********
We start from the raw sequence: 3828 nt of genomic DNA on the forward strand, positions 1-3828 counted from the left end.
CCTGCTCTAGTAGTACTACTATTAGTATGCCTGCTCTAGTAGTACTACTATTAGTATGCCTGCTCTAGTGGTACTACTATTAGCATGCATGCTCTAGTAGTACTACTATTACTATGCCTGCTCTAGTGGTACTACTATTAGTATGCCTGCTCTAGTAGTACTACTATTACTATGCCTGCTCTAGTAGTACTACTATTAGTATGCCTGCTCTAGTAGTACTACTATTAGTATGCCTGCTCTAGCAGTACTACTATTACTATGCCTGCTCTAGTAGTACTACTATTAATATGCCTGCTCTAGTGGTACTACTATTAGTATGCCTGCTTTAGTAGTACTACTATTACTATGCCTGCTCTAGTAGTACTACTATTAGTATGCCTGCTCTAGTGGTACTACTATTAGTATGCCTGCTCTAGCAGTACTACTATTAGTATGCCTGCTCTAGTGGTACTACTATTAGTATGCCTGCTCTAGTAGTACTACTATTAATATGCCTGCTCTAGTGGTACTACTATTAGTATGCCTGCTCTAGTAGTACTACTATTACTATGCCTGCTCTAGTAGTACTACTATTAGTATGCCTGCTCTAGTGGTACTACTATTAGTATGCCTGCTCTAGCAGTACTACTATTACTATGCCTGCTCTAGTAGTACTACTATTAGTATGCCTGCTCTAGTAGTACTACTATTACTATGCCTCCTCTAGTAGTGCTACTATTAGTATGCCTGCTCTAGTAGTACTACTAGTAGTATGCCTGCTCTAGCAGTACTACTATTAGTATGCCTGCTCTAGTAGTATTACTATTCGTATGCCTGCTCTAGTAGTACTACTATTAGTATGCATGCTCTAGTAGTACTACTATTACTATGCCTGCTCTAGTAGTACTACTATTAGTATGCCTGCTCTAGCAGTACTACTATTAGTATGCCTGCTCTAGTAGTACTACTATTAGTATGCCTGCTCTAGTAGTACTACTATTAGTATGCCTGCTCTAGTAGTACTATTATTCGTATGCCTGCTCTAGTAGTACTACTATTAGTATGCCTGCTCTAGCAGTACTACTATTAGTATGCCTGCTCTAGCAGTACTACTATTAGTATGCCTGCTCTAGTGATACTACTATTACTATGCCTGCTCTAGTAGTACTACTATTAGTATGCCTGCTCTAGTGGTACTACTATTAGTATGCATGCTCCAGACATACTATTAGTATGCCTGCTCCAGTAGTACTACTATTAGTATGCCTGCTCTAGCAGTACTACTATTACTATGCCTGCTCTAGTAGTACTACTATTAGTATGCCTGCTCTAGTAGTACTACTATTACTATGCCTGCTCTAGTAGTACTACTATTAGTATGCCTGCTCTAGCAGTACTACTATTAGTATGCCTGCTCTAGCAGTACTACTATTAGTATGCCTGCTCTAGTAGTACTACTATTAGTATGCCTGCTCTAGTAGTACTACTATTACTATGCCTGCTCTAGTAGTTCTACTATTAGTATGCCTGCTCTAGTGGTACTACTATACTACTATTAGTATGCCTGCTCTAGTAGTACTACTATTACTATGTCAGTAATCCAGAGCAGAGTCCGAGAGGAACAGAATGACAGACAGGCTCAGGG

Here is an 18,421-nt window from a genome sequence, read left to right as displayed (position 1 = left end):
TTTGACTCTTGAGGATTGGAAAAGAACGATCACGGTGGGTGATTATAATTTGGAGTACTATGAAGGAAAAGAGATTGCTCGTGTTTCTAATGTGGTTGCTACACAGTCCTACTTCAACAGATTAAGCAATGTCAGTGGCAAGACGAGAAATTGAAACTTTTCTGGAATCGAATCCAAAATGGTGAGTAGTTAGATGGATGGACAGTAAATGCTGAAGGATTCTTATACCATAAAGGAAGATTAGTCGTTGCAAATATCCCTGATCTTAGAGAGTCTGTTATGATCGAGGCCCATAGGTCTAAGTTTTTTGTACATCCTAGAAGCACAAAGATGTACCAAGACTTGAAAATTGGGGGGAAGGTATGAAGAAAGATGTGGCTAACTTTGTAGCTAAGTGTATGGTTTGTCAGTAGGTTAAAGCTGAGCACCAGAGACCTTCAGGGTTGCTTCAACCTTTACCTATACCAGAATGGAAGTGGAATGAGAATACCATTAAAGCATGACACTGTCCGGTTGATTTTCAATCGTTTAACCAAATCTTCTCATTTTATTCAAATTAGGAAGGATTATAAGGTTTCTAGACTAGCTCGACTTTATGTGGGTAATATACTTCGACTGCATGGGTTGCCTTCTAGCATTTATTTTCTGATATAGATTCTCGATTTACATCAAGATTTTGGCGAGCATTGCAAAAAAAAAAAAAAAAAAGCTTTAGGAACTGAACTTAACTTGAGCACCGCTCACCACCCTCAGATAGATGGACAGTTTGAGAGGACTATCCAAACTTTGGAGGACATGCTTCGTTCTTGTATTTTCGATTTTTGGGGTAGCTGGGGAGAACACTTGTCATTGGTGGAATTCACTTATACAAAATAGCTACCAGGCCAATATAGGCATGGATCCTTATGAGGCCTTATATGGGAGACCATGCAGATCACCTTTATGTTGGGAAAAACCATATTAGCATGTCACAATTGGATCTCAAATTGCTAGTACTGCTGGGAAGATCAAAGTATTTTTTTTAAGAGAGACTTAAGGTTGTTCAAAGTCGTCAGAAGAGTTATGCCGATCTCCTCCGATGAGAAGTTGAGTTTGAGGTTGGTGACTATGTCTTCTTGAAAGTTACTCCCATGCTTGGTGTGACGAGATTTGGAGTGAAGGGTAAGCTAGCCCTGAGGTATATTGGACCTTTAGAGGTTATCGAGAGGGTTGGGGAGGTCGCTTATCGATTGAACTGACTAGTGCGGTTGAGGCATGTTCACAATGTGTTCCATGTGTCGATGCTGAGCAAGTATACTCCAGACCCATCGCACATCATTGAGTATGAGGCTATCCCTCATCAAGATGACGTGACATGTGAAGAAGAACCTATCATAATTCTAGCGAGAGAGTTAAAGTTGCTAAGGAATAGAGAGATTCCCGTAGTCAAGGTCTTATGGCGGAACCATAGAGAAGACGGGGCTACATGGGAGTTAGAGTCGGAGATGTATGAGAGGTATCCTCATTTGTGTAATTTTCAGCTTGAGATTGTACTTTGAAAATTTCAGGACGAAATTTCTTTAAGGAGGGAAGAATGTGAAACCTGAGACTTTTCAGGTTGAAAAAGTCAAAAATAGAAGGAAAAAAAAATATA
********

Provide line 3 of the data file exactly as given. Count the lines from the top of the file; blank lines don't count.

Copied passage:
Here is an 18,421-nt window from a genome sequence, read left to right as displayed (position 1 = left end):